The strain of corporate debt looms large over the global economy. Months into the pandemic, corporate balance sheets in both advanced economies and emerging markets are more stretched than ever, with aggregate corporate debt standing at historically high levels relative to GDP. At the same time, traditional measures of debt affordability and debt sustainability are deteriorating as the global recession takes hold.
With governments phasing out unprecedented support to business, including through extensive forbearance, we will soon witness a significant spike in corporate insolvencies across the board. This can severely undermine the green and resilient economic recovery the world needs.
Extending Debt-for-Climate (D4C) swaps to the corporate sector may offer an avenue to address corporate debt challenges while increasing resilience to climate change and risks from biodiversity and nature loss. D4C swaps are voluntary agreements that originated in the 1980s to reduce a developing country’s debt stock or service in exchange for investment in climate-friendly programs, mostly conservation projects. Most recently, there have been proposals to scale up the instrument in the context of the COVID-related sovereign debt relief and restructuring.
How could D4C swaps work in the context of corporate debt restructuring?
One option would be for a government to sponsor a corporate debt restructuring fund that would buy nonperforming loans of viable firms from banks. The fund and the firms would then exchange the loans at a prearranged discount from the purchase value of the debt with a new loan to finance a permanent reduction in carbon emissions in the firm’s operations or supply chains aligned with the country’s Nationally Determined Contributions. This could be done through a sustainability linked loan (with measurable performance targets), a transition loan (supporting greening business practices) or other green instruments (such as green bonds).
While doing so, governments should take into consideration fiscal space limitations and debt sustainability concerns, especially after the record spending of the past few months. A well-designed approach should leverage development finance and, more importantly, private finance to reduce the use of limited government financial resources to subsidize the relief component of the debt exchange.
Bilateral and multilateral development finance institutions could support government efforts, providing mezzanine financing to the corporate restructuring fund to “buy” firms’ greenhouse gas emissions. Meanwhile, impact investors could provide senior financing to support the successful turnaround of distressed firms.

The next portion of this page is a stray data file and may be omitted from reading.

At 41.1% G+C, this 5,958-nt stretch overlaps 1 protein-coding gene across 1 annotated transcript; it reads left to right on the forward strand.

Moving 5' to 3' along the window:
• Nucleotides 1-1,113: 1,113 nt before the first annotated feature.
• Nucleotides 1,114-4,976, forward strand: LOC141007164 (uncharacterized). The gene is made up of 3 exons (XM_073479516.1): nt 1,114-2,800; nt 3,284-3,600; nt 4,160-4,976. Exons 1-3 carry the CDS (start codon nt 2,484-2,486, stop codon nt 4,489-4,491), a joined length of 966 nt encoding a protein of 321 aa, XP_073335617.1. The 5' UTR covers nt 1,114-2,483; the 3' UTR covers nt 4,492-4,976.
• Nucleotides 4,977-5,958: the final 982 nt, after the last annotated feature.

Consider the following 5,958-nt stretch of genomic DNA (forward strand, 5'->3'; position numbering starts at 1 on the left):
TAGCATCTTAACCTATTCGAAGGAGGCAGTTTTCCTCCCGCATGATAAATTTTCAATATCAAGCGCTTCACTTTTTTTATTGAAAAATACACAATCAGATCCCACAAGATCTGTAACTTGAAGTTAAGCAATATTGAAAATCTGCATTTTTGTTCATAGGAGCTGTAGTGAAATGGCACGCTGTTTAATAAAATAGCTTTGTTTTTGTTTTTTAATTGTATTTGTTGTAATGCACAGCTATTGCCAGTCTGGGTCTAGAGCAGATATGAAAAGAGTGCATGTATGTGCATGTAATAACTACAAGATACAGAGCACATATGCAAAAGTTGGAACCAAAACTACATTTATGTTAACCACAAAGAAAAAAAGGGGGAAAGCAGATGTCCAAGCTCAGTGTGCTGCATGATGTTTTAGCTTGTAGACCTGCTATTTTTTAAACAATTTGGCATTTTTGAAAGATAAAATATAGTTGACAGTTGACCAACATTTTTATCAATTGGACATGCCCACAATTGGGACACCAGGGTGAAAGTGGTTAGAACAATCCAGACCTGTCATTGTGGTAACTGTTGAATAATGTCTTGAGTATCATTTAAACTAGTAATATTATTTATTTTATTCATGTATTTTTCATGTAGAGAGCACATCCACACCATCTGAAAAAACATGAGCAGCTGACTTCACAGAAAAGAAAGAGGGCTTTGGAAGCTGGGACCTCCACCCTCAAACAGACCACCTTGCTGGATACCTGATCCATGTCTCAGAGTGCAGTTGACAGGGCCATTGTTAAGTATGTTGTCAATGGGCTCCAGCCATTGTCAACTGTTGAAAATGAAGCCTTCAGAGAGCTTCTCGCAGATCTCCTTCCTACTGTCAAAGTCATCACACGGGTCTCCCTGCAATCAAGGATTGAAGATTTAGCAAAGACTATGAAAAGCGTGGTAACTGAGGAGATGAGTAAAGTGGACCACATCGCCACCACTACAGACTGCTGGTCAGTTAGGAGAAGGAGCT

When designing a D4C swap framework, it is important that governments set as objectives not only enabling a timely restructuring of debt and access to sufficient green financing for viable firms, but also facilitating the exit of nonviable businesses to avoid the proliferation of “zombie” firms. Identifying which firms are viable in the long run is not an easy task, however, and governments should work closely with banks―which are experienced in carrying out such assessments―to collect detailed data on firms and sectors. Moreover, given the high coordination costs involved, the proposed solution would likely apply to mid-sized and large firms only.
Seizing the opportunity for a sustainable recovery
The scale of expected financial distress in the nonfinancial corporate sector and the unreliability of market-based solutions alone suggest that streamlining the legal framework for insolvency and creditors’ rights and corresponding enforcement mechanisms won’t be enough. Government financial support for debt restructuring and some degree of debt relief in some countries will be inevitable.
The post-pandemic corporate debt strains, however, will occur at a time when humankind is only a few years away from avoiding catastrophic and irreversible global warming. That’s why
As Nobel laureate Paul Romer once famously said, “a crisis is a terrible thing to waste”. Those words resonate truer than ever today. The COVID-19 crisis is inflicting terrible human and economic costs, yet it may make it possible to address the necessary but politically difficult changes in laws, policies and institutions to save the environment we live in.